RENEGADE GARDENER

The lone voice of horticultural reason

“You always wait for the ground to freeze before applying winter mulch.”

Ah, an erroneous myth that not only stems from an erroneous myth, it adds credence to the parent myth. Still with me? Let’s try this:

Early on you learn, or should, that you apply winter mulch (if you choose to go that route) such as marsh hay, bags of leaves, etc., to your perennial beds AFTER the ground has frozen. This is often around late November/early December in Zones 3 and 4, the average date for ground freeze (frost penetrating the soil that remains until spring) being December 6 in Zone 4. You don’t mulch gardens to keep the soil from freezing, you add the insulating mulch to keep the ground frozen.

Cercis Canadensis Northern Strain

But not when you’re dealing with trees and shrubs that were planted in spring or fall and are now going to experience their first northern winter. Particularly trees such as redbuds and magnolias, and shrubs such as azaleas, rhododendrons, daphnes, quince, and more varieties of “hardy” shrub roses than the industry cares to admit. All the above are hardy to Zone 4, and in the case of shrub roses, there are varieties hardy to Zone 3.

These plants are not exactly “marginally hardy,” but you learn that getting them through the first winter is the trick. After a few seasons they hunker down for winter and emerge in spring quite nicely.

But so this doesn’t run 1,000 words, I’ll just tell you my redbud story.

I planted two redbuds (Cercis canadensis) on my humble half-acre about five years ago, both Northern Strain, developed by the University of Minnesota Landscape Arboretum. One was tree form, #10 container, I planted it near the house, the other was a clump form, BB, I planted it on the other side of my property, nearer the street.

At time of purchase they were superb specimens, well cared for by a local grower I trust. I planted them in spring, in late April, which is when redbuds (and magnolias) prefer to be planted. The soil I prepared for each was perfect, good drainage, good organic matter content, and of course I immediately mulched each with a four- to five-inch layer of shredded hardwood spread out to cover the entire planting area. I kept the soil moderately moist the first season, and they flourished.

The next spring neither budded, and by June it was clear both were stone cold dead.

I couldn’t believe it. Redbuds are allegedly hardy to Zone 4, certainly “Northern Strain,” there’s one at the Minnesota Arboretum that’s twenty-five feet tall and must be twenty years old or more. What happened?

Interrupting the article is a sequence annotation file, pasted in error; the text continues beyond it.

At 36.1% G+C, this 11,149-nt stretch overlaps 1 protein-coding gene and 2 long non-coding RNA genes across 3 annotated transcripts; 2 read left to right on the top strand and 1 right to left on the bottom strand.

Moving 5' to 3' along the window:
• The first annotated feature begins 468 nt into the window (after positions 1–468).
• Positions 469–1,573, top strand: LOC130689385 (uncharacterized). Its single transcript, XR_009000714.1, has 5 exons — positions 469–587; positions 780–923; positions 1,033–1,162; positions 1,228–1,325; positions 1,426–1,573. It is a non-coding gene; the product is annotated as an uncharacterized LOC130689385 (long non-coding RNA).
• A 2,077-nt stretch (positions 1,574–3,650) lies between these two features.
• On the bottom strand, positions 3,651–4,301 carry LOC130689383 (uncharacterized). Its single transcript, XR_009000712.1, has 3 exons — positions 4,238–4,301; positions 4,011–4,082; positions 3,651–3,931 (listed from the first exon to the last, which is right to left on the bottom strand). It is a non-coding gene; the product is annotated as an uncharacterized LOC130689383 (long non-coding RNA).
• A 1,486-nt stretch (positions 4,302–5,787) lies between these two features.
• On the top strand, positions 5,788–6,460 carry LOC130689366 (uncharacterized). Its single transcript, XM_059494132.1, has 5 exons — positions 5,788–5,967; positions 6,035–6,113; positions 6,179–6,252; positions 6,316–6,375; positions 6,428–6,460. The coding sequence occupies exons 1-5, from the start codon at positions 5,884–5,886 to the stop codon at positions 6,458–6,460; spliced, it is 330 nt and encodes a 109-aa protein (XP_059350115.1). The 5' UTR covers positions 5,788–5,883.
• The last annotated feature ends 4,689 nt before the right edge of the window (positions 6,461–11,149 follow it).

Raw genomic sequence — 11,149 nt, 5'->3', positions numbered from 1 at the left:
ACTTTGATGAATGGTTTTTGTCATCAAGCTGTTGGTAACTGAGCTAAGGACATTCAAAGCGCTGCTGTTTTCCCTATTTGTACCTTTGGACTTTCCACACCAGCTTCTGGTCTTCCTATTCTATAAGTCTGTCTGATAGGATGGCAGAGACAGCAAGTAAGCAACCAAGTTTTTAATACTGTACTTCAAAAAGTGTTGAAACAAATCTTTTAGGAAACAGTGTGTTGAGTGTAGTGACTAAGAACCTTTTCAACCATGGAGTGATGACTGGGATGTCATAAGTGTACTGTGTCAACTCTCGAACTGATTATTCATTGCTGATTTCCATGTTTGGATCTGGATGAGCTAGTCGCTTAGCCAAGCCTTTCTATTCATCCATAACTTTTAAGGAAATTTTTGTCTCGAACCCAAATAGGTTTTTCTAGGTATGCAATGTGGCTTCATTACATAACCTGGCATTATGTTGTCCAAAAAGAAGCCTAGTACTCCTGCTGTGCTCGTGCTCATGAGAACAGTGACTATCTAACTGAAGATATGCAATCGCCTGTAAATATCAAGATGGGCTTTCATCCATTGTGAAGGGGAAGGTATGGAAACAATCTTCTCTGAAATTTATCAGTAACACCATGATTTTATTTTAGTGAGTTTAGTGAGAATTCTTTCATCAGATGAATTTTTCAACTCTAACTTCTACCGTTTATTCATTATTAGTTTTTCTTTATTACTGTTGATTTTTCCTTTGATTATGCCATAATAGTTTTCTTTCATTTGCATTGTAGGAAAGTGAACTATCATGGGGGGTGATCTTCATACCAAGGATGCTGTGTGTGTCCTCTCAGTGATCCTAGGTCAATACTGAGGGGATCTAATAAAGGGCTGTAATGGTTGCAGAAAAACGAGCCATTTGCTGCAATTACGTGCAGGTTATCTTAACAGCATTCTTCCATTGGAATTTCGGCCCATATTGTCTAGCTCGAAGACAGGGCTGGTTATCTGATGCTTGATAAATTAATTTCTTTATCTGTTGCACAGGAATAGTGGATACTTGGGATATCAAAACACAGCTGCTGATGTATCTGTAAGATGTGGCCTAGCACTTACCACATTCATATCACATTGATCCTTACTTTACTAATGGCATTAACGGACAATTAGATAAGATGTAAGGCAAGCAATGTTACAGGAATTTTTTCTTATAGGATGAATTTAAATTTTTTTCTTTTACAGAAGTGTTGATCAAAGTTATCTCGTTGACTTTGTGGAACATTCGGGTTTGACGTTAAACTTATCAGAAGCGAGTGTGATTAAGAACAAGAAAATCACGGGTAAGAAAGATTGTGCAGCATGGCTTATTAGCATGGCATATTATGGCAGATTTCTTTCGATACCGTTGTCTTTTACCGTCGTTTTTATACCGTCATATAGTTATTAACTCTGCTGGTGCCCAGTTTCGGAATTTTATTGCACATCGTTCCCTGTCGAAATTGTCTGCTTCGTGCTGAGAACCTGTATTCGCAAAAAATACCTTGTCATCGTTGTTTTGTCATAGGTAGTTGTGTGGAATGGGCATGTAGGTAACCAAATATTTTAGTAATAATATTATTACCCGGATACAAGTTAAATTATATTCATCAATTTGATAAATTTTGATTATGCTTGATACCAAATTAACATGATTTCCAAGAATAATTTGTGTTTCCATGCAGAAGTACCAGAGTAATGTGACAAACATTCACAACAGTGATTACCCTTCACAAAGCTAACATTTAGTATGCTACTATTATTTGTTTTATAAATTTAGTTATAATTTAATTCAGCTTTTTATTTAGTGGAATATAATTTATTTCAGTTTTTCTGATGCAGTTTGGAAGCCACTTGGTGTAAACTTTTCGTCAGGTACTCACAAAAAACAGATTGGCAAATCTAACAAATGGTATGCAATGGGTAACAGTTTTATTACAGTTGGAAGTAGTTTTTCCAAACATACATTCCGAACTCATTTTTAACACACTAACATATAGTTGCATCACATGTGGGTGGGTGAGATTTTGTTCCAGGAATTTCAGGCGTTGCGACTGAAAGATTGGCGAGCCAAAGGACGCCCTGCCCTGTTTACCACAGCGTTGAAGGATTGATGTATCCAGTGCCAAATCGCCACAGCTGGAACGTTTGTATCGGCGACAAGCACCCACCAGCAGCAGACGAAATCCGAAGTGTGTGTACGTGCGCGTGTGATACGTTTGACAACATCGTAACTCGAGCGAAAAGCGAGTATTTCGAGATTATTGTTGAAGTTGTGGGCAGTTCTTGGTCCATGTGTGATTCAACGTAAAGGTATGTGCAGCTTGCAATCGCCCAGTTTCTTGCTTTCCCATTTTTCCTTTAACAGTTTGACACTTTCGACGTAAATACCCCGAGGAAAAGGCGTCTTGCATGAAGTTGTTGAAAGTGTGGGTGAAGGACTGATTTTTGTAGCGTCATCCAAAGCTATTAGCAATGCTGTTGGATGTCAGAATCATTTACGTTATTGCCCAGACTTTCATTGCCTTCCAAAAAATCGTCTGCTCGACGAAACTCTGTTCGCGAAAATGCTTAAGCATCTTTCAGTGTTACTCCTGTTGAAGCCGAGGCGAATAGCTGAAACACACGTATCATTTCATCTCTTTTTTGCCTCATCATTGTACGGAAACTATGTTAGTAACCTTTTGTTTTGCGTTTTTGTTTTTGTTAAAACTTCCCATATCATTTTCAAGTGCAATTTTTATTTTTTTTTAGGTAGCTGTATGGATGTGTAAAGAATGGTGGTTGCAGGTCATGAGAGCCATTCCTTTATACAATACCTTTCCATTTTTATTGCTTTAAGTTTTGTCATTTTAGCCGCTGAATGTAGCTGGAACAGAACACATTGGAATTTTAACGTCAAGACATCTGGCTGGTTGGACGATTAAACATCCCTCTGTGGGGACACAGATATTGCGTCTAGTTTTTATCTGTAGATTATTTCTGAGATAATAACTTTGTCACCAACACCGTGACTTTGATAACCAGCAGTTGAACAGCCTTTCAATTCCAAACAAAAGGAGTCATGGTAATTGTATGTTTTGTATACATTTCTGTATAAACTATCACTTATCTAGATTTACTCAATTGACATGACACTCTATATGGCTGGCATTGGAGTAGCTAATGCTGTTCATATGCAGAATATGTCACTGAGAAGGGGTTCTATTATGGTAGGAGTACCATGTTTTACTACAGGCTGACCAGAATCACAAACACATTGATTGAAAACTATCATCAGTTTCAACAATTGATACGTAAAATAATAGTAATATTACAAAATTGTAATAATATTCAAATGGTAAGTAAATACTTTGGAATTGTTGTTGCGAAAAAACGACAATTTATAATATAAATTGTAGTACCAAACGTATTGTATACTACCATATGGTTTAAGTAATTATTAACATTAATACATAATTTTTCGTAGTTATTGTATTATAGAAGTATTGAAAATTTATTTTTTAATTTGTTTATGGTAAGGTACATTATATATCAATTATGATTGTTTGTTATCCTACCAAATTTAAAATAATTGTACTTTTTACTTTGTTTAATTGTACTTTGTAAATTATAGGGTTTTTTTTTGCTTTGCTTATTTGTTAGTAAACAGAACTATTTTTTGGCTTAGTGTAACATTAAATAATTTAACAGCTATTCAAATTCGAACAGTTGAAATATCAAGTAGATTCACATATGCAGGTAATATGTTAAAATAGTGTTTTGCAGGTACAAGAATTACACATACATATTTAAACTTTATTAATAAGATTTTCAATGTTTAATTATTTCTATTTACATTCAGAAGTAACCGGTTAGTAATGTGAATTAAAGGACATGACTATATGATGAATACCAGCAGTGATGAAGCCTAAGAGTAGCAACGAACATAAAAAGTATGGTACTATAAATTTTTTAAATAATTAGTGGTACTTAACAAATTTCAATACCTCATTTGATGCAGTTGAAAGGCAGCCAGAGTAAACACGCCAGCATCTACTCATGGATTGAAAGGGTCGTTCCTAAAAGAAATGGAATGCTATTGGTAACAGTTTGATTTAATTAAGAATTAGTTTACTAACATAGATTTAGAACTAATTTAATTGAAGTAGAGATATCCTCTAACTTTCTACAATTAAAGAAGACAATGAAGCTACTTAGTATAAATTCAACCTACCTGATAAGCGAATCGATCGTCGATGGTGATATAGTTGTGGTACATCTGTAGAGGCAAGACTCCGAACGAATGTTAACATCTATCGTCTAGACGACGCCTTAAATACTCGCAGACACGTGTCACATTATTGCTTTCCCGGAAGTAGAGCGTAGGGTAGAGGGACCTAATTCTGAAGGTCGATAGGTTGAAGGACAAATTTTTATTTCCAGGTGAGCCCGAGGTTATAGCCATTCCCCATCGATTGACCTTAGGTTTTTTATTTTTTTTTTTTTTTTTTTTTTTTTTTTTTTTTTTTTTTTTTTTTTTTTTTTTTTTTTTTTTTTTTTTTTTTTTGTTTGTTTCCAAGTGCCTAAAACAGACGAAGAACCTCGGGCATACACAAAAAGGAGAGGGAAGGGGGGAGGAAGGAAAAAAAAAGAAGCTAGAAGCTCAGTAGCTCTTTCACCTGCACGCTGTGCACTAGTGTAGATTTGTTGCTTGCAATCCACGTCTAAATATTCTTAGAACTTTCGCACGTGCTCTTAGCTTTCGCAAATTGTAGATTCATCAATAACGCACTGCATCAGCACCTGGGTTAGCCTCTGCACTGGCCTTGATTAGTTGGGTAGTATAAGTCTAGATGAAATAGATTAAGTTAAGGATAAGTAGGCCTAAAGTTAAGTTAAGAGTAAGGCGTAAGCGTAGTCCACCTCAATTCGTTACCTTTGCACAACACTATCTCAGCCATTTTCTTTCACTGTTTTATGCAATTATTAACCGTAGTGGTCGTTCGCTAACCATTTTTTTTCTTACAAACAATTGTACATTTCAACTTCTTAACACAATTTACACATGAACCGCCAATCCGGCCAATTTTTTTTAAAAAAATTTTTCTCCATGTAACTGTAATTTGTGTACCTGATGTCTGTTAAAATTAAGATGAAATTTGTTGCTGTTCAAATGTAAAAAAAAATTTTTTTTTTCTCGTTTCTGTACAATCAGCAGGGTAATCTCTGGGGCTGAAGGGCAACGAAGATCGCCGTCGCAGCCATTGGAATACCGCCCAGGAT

I ran it by Gary Johnson, the venerable tree guru at the U of MN School of Horticulture, and he proposed a theory. The winter just passed—their first winter, remember—the Twin Cities received very little snow cover. We didn’t get any decent amount of snow until end of February, March. But in late January, we got our inevitable blast of Arctic air that dropped temperatures down to twenty-five below zero. Some days it was a bit warmer than that, but basically the bitter cold hung in for about three weeks.

Without snow cover (insulation), Gary theorized that the frost penetrated the soil so deeply that it got in around the three-foot diameter circle of hardwood mulch surrounding the trees, then crept underneath, basically freeze-drying the entire root clump of each tree. Had I extended the shredded bark mulch wider around each tree, it still wouldn’t have helped.

Realizing that in this case, the shredded hardwood mulch I had laid down in spring wasn’t enough of a winter mulch to keep frost from penetrating so severely without a helping hand from snow cover, I asked, why not insulate around first- and second-year, dicey plantings with not only shredded hardwood, but a ten-inch layer of marsh hay, applied in early November, before the ground freezes, and applied in a much larger circle around the trees, to keep the frost from penetrating so deeply? Probably would help, said Gary.

November mulching with marsh hay

So I dug up my $350.00 worth of copper sculptures, planted two more redbuds, and that fall, that’s exactly what I did. The following spring (and each year thereafter), they jumped to life as soon as the spring sun warmed the soil (I removed the marsh hay in early April).

Now, that’s what I do for many of my “first winter” plantings. In early November, I mulch newly planted shrubs and trees (from the list above) with marsh hay, going out six feet from the plant, if there’s room. And I fluff the hay right up around the trunk, as you would not do with a summer mulch, because the tree is going dormant, and a ten-inch layer of fluffed marsh hay is not going to make it think you’ve raised the soil level.

And the winterkill and winter dieback rate has plummeted. Particularly for shrub roses, that, left to face winter with just their hardwood mulch, may not die, but often, that first spring, experience a fifty-percent or more dieback from winter.

It’s not a bad idea to use this trick in the north for any newly planted evergreen, particularly low growing varieties of junipers, arborivitae, and yews. Mound marsh hay on top until you can’t see the plant. If we receive scant snow cover during winter, winterburn will not occur.

So I’m mulching in these cases not to keep the ground frozen, but to keep it from freezing so severely.

There—921 words.

Don Engebretson
The Renegade Gardener